Bathroom Fan - No Vent?

Discussion in 'Remodel Forum & Blog' started by westgoin, Apr 19, 2009.

  1. westgoin

    westgoin New Member

    Apr 19, 2009
    We are attempting to replace a bathroom fan in a first floor bathroom (full bath) in a two story home. After removing the original fan motor and inspecting the fan housing we found there is no duct system connected and that the fan is venting directly into the space between the floors. While this is the least used bath of the home, I am very concerned about venting moisture directly between the floors! The fan may have originally vented to the side of the home, but previous owners constructed an addition that would have blocked the logical original venting area and do not appear to have compensated. To complicate matters, we are sure the fan was installed with the original construction and is attached directly to the ceiling beam with no easy access to remove without significant damage to the ceiling. There appears to be no logical path to vent to the exterior of the home without encountering major structural elements.

    Any ideas out there on how to figure out a venting path? Does anyone know of any replacement fans that might have a recirculation feature for hard to vent areas that might work as well?
  2. Redwood

    Redwood Master Plumber

    Dec 15, 2007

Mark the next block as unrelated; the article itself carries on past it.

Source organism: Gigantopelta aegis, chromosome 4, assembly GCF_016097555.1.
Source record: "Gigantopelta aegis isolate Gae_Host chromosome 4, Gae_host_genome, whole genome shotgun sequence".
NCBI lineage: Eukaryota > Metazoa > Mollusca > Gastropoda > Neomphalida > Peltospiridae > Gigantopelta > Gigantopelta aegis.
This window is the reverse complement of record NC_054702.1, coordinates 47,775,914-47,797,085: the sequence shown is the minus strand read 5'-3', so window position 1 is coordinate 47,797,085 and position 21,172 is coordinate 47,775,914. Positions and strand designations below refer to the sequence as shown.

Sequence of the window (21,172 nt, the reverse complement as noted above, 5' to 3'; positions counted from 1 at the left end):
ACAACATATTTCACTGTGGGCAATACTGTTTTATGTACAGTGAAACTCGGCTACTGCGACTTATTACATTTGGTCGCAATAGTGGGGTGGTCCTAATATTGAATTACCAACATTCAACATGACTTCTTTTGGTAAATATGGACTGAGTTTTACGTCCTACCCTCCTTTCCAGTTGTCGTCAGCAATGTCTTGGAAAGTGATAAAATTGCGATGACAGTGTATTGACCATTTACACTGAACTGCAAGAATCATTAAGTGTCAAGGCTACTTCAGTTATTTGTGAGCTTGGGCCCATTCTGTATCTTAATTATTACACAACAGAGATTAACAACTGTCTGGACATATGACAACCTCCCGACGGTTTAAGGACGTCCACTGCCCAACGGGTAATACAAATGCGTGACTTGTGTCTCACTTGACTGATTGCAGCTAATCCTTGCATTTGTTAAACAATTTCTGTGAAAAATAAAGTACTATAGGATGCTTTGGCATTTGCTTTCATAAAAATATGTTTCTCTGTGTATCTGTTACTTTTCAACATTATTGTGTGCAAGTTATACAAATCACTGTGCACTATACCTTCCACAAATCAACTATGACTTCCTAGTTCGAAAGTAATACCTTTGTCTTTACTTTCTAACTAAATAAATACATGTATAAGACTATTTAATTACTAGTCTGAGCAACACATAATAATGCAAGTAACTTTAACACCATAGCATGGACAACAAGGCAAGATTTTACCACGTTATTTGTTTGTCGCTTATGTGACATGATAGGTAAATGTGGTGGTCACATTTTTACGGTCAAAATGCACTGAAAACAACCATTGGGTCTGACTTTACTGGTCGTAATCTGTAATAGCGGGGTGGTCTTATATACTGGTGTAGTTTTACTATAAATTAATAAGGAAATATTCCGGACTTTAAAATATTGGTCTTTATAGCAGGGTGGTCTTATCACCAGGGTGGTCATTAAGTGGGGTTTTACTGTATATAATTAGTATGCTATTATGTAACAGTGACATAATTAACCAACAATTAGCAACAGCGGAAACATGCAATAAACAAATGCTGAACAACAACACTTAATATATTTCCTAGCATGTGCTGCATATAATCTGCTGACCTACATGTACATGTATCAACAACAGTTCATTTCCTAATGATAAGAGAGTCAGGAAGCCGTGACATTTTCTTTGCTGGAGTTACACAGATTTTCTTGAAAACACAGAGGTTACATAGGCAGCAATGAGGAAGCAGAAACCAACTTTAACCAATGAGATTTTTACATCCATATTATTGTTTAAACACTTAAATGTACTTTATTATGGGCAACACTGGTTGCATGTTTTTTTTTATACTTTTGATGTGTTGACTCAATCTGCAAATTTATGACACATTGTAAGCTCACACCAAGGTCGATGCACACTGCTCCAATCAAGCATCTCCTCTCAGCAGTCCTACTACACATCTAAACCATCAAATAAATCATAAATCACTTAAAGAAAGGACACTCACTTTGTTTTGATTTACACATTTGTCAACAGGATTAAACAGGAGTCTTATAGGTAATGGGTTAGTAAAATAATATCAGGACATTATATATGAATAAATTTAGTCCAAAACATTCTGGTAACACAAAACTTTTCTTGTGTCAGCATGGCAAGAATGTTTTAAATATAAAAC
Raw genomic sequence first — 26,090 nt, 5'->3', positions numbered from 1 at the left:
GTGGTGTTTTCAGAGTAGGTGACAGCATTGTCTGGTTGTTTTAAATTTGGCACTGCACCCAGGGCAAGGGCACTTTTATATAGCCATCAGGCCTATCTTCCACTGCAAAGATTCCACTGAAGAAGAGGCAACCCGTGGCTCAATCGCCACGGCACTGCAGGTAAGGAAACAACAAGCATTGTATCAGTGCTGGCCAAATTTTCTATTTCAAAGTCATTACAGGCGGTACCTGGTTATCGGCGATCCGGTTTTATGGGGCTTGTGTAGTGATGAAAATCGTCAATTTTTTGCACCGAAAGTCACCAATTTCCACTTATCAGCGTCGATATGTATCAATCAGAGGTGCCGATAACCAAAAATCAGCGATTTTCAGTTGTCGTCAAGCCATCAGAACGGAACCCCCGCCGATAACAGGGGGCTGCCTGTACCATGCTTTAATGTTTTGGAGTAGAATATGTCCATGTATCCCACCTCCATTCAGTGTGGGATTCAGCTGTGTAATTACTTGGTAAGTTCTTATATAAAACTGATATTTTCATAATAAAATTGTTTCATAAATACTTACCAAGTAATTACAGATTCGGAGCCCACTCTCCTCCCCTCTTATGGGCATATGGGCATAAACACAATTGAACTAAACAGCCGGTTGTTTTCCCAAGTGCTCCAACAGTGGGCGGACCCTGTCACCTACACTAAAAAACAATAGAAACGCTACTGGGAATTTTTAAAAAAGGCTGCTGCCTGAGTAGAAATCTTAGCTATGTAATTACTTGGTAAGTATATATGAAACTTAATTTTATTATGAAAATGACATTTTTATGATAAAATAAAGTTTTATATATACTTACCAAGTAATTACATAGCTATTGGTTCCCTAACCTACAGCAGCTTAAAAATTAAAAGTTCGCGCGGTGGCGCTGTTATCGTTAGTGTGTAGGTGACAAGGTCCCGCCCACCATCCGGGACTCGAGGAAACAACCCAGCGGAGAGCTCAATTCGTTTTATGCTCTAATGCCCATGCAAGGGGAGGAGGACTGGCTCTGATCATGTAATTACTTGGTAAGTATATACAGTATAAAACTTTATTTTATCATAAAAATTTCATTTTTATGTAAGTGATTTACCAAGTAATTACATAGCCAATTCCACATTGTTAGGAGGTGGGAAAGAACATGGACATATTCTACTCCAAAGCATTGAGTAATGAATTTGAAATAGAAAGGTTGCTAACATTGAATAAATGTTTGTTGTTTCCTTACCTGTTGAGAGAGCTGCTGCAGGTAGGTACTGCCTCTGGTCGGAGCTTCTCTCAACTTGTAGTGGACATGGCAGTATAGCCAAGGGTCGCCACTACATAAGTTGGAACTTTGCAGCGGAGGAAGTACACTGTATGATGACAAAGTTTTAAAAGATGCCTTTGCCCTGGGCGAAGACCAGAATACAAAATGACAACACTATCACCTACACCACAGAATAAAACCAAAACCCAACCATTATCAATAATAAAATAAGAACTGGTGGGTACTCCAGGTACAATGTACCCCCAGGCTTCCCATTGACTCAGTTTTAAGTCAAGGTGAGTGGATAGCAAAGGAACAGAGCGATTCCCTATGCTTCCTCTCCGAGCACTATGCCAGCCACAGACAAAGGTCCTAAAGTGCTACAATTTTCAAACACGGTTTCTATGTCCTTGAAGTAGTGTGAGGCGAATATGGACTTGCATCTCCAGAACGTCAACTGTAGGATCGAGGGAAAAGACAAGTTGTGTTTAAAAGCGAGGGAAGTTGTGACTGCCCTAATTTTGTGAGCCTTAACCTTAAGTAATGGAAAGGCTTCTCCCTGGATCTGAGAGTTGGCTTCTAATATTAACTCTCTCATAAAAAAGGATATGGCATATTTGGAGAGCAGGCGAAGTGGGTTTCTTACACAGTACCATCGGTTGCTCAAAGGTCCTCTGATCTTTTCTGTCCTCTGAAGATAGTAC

Service Plumber
    Venting into the attic space says check for mold!:eek:
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  4. jadnashua

    jadnashua Retired Defense Industry Engineer xxx

    Sep 2, 2004
    Retired Systems engineer for defense industry.
    New England
    While a pain, you can usually tear an old fan out by prying and cutting and smashing. Just make sure the power is off first.

    There may not be a good path to run a vent. From your description, it appears the bathroom does not have an exterior wall. The choices are to see if you have a clear path to the outside the way the joist bay runs, or to see if there's a way to route it up, maybe through the closet or some other path, up into the attic where you could either go out the roof or out a sidewall.

    Once you've banged, smashed, crushed the old one to get it out, you can stick your head up there and maybe see if you have a path to the exterior.

    Other than that, maybe a tabletop air cleaner with a carbon filter might help. If this is a full bath, code requires either an operable window or a true vent.
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